Utah filed an emergency request with the U.S. Supreme Court on Wednesday in an effort to avoid having to recognize same-sex marriages performed after its ban on such unions was struck down.
A federal judge's decision invalidating the state's ban was stayed after about two weeks, but about 1,300 gay and lesbian couples married in the interim. Unless the high court acts on Utah's latest request, those couples could file for state benefits within days.
Last month, the U.S. 10th Circuit Court of Appeals upheld U.S. District Judge Robert Shelby's December ruling in Kitchen vs. Herbert, which struck down Utah's ban as unconstitutional. The appellate court left the stay on new marriages in place pending appeal.
But Utah wants to ensure that it does not have to recognize the marriages performed while its ban was inoperative. On Friday, however, the 10th Circuit denied Utah's request for a stay on that issue, giving it until Monday to appeal to the Supreme Court.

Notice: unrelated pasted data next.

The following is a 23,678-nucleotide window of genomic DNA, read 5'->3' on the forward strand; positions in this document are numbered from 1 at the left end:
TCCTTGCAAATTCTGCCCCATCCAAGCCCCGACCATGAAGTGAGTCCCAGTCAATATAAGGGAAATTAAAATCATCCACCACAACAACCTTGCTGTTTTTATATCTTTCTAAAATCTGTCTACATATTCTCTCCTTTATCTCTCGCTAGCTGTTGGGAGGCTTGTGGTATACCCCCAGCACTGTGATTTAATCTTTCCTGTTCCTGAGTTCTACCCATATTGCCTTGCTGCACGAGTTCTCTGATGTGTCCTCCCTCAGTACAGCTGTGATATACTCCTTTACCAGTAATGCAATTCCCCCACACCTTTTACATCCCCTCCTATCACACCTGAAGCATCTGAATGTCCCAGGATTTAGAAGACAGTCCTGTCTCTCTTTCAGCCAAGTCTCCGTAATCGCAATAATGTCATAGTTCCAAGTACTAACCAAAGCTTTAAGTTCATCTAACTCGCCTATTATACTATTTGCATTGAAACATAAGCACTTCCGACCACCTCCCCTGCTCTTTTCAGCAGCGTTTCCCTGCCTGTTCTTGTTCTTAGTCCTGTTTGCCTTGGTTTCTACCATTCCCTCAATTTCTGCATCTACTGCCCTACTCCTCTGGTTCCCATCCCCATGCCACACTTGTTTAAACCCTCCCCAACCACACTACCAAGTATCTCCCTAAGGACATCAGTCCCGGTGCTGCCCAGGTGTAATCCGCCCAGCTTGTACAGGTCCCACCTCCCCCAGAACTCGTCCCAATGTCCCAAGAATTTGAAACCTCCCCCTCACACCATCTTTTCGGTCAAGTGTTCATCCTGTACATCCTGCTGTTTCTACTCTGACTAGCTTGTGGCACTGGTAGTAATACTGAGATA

If the high court declines to intervene, the Utah couples will be eligible for spousal benefits starting at 8 a.m. Monday.
Utah contends that would "create chaos" and "deprive public officials (and the governments they represent) of their own due-process rights to effective appellate review."
In its appeal to Supreme Court Justice Sonia Sotomayor, Utah said, “Here, every single interim marriage performed as a result of the district court’s ... injunction directly challenges the sovereignty of Utah and its people. Each such marriage undermines the state’s sovereign interest in controlling ‘the marriage status of persons domiciled within its border.’”
Utah's emergency application was directed to Sotomayor, who intervened to stay Shelby's original order. She could handle it herself or refer it to the full court.
Shelby struck down Utah's ban on Dec. 20, and Sotomayor stayed his ruling pending appeal on Jan. 6.
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